Tag Archives: High Impact Nutrition

Signs that the Medical Establishment may be Starting to get Healthy Eating by Greg Feinsinger M.D.

In the 1940s Dr. Walter Kempner proved that severe hypertension could be reversed by diet. Over 25 years ago Dr. Dean Ornish, and later Dr. Caldwell Esselstyn, proved that our biggest killer—heart disease—can be reversed by plant-based, whole food nutrition with avoidance of salt, sugar and added oil. But unfortunately, the medical field is bound by tradition; doctors are paid well to do procedures but not for counseling; and physician training and practice are unduly influenced by the pharmaceutical and food industries. As a result, the power of food to prevent and reverse disease has been neglected by traditional medicine.

Finally, there are some hopeful signs that this may be changing. Dr. Kim Williams, who was recently the president of the American Collage of Cardiology, decided to go plant-based a few years ago, after reviewing several different diets. When people asked him why, he said “I don’t mind dying so much, but I don’t want it to be my fault.”

The American Heart Association publishes the respected medical journal “Circulation.”  In the June 5th issue there is an article titled “Medical Nutrition Education, Training and Competencies to Advance Guideline-Based Diet Counseling by Physicians.”  The article notes that “training physicians to provide diet and nutrition counseling as well as developing collaborative care models to deliver nutrition advice will reduce the health and economic burden of atherosclerotic cardiovascular disease to a degree not previously recognized.” It goes on to note that “despite evidence that physicians are willing to undertake this task and are as credible sources of diet information, they engage patients in diet counseling at less than desirable rates and cite insufficient nutrition knowledge and training as barriers to carrying out this role…These data align with ongoing evidence of large and persistent gaps in medical nutrition education and training in the United States…”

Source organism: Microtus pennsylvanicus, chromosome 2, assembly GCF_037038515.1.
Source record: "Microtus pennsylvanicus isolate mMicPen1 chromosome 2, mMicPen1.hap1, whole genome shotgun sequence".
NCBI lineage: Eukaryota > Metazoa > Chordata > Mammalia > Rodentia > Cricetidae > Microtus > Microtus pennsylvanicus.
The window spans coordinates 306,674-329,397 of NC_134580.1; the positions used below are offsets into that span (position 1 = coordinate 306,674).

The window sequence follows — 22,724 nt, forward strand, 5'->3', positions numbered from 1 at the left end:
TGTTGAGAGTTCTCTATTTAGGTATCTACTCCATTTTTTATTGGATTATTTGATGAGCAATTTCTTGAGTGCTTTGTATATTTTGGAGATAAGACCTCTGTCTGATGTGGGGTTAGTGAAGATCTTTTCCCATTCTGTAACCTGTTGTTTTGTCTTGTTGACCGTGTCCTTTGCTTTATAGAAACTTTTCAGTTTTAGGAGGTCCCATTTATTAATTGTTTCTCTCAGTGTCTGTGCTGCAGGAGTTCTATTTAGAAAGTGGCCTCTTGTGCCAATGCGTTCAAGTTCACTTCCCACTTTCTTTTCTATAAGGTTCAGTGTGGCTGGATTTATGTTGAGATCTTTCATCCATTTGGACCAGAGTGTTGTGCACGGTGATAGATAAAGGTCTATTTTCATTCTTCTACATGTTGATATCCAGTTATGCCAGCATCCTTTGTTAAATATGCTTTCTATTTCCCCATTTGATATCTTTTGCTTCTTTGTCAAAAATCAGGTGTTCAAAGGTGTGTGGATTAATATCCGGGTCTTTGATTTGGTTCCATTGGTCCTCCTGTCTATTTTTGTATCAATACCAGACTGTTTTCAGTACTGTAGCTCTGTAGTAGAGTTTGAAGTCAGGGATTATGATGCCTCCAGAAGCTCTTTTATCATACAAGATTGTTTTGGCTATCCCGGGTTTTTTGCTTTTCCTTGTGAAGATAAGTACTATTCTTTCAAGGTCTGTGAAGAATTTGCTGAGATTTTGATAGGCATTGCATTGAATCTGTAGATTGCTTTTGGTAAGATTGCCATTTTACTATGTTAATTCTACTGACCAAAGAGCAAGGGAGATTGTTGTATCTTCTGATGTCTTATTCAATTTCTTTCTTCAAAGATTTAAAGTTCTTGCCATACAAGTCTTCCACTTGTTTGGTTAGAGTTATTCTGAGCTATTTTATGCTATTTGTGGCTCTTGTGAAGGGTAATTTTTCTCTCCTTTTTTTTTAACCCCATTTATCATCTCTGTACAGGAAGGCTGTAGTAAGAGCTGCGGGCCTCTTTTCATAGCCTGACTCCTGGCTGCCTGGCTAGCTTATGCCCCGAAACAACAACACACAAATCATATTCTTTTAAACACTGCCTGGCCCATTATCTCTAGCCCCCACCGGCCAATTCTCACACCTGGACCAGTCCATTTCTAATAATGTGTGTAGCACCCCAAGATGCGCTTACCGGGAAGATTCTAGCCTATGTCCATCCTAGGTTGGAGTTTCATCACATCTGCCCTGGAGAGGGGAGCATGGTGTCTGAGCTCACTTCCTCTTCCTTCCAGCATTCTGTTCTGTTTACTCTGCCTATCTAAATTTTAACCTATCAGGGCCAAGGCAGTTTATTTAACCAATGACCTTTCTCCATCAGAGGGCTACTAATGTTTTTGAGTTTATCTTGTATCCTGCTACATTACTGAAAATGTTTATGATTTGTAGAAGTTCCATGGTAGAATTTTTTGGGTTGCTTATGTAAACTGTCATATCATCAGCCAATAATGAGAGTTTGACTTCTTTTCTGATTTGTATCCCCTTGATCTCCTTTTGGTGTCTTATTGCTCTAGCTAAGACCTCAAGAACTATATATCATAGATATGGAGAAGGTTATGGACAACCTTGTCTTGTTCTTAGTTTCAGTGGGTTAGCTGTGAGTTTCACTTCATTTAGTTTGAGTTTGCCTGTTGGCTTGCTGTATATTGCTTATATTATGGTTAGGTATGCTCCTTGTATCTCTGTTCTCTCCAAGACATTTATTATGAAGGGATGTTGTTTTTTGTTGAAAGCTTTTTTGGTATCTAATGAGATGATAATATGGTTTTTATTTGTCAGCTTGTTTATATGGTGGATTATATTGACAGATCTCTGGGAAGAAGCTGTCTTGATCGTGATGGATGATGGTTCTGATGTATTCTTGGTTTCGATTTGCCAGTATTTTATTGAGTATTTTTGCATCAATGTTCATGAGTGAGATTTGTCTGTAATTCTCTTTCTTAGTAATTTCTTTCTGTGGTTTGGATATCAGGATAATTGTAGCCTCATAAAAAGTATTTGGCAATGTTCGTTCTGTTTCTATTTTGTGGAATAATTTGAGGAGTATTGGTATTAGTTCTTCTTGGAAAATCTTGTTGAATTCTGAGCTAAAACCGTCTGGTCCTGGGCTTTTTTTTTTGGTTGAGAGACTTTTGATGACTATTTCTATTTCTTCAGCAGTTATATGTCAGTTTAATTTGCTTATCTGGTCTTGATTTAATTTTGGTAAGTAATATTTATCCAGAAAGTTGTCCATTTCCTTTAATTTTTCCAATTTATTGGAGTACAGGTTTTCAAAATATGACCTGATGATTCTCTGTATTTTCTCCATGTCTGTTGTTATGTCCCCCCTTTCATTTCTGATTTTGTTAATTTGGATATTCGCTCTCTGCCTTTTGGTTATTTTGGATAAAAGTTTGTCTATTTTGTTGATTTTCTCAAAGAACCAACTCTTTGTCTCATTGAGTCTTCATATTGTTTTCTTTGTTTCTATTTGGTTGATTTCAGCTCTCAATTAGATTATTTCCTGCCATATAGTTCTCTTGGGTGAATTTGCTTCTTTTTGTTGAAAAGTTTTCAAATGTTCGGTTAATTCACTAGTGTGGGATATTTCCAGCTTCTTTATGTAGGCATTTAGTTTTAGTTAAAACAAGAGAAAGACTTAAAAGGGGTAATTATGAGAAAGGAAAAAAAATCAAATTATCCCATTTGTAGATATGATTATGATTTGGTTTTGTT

The American Family Physician journal is getting on board as well. The June 1st edition contained an article titled “Diets for Health:  Goals and Guidelines,” which reviewed the pros and cons of various diets that are touted as being healthy. The article points out that plant proteins are preferable, and cites the health benefits of fruits and vegetables, legumes (beans, lentils, chick peas), whole grains, healthy fats and spices. In a high-lighted box titled “What is New on This Topic:  Diets For Health,” the article notes: